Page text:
Facilitated by Energy + Environmental Economics (E3) and ILLUME Advising, LLC (the E3 Team) on behalf of Arizona Public Service (APS) and Tucson Electric Power (TEP), Workshop 2 brought together approximately 160 participants from across Arizona to discuss the development of a Statewide Transportation Electrification (TE) Plan through a virtual, online meeting space. Ben Shapiro, Senior Consultant and Project Manager for E3, presented an overview of the findings from the market assessment, cost-benefit analysis, and air quality potential analysis. We provide a summary of E3’s presentation below. A copy of the E3 presentation slides can be found here.

Kimberly Jaeger Johnson, ILLUME Managing Consultant, presented a high-level description of working group activities, then introduced working group chairs to share an update on their groups’ activities, key takeaways to date, and next steps. We heard updates from the chairs of each of the five working groups: Electric Vehicle (EV) Infrastructure, Equity, Programs and Partnerships, Goods Movement and Transit, and Vehicle Grid Integration. We provide a summary of the working group updates below. The working group presentation slides can be found here.

A video of Workshop 2 is provided below. Panelists (E3, ILLUME, and utility representatives) attempted to answer as many stakeholder questions during the live workshop as possible. We kept a detailed log of unanswered questions. After the workshop, we addressed each unanswered question and published responses in the form of a memo here .

AZ TE Follow-Up Meeting on Additional Insight

On December 15, 2020 E3 hosted an informal meeting for interested stakeholders to answer questions regarding the modeling involved in the cost benefit analysis and the air quality / health co-benefits analysis being conducted as part of the Phase II TE Plan. The presentation slides can be found here. A video of this meeting is provided below.

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Workshop 3

When: Wednesday, February 10, 2021
Time: 1:00 p.m. AZ

At the workshop, E3 will:

  • Present a summary of the draft Phase II TE Plan, including the Gaps Analysis and Recommended Actions informed by the working groups;
  • Provide stakeholders with the full draft of the Phase II TE Plan, and a feedback form to collect comments and suggestions.
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Stakeholder Working Groups

Stakeholder Engagement Framework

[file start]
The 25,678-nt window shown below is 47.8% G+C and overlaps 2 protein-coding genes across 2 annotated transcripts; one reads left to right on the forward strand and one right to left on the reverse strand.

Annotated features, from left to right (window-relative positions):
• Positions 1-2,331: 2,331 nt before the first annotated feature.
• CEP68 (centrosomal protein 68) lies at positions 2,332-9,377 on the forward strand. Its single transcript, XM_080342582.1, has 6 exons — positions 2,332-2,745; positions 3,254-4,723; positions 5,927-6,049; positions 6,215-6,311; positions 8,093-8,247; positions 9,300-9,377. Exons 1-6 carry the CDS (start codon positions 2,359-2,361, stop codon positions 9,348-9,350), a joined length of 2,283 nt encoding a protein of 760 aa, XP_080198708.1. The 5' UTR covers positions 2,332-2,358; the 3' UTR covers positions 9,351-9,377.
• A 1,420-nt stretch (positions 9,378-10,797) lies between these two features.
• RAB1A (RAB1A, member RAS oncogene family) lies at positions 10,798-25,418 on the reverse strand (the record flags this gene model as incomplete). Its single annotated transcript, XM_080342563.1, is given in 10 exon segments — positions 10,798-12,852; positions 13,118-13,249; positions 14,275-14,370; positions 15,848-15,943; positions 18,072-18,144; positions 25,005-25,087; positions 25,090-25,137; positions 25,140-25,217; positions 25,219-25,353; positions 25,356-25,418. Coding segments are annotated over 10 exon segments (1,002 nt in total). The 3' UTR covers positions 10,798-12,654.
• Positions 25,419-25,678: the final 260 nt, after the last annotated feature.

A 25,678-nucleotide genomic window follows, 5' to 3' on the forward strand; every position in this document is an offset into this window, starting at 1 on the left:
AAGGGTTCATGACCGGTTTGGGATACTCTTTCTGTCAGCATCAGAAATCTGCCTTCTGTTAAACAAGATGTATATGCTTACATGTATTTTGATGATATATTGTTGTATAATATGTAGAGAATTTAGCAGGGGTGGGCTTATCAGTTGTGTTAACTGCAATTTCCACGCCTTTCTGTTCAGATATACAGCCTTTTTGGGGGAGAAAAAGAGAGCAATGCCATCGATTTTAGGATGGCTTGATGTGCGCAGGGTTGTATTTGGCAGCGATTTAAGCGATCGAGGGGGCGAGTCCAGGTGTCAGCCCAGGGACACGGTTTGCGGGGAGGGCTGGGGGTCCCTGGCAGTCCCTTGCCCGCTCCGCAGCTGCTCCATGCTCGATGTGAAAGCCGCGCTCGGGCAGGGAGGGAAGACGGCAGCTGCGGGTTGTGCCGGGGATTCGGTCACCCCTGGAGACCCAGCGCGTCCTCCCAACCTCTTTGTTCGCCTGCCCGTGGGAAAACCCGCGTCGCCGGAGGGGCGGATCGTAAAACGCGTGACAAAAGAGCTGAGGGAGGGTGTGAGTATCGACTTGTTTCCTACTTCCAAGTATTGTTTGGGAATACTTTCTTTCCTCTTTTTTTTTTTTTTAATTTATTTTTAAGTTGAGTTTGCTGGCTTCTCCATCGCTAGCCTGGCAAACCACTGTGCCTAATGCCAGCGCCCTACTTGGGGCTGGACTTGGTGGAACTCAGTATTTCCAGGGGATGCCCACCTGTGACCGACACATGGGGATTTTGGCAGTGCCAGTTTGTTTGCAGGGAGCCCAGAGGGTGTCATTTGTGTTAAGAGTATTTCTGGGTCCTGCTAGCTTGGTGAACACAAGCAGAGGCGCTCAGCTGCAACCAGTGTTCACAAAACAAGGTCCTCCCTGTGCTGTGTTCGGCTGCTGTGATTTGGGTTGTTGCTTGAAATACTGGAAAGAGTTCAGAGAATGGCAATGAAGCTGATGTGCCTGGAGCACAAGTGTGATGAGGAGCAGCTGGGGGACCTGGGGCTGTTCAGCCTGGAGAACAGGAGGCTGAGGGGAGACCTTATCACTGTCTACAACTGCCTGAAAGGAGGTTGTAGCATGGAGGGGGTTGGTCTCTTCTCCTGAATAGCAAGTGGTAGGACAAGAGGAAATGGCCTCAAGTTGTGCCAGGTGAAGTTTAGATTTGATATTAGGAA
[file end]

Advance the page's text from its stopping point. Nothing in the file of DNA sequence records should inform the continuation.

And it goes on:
To provide structure for the working groups participating in the development of the Phase II TE Plan, we developed the Stakeholder Engagement Framework . The framework includes working group objectives (as outlined below), terms of engagement, and expectations of working group chairs.

Working Group Guidance


There are five stakeholder working groups focused on the specific topic areas noted below. These topic areas may expand to include additional items not indicated here. Each group will discuss planning materials and collaboratively put forth key points of feedback for consideration in the planning process.

We have outlined a number of questions from various sources including some that came from the Southwest Energy Efficiency Project’s (SWEEP), Arizona Transportation Electrification Forum held in October 2019 to provide guidance to the working groups.  We welcome working group members to develop additional questions as they may arise.

How Working Group input will be used

Working group findings and recommendations will be incorporated into the Phase II TE plan and shared with the broader stakeholder group at the upcoming workshops. Specifically, recommendations and proposed actions will help to inform:

  • The “Gaps Analysis” E3 is conducting to identify barriers to TE and initiatives to overcome them.
  • The coordinated actions required by utility and non-utility partners to support TE.
  • Additional analysis by E3, if feasible.

It is important to APS and TEP that stakeholders’ voices are heard and reflected in the final deliverable to ensure that Arizona can support a robust TE sector.

1. EV Infrastructure

1.1 Objectives and Ties to Phase II TE Plan

  • Identify key barriers and opportunities to develop sufficient charging capabilities to support anticipated levels of EV adoption.
  • Identify and prioritize, by lead stakeholder, the near-, medium- and long-term actions necessary to enable greater TE in Arizona sufficient to meet the outlined adoption goal.

1.2 Discussion Questions

Charging Deployment

  • What are the barriers and best policies for enabling and expanding Level 2 EV Infrastructure to multi-unit dwellings, vehicle fleets and workplaces?
  • Given the forecast for EV chargers, what are the primary barriers to meeting this level of development of EV Infrastructure, including different types (Level 2, DCFC) and locations (home, workplace, public)?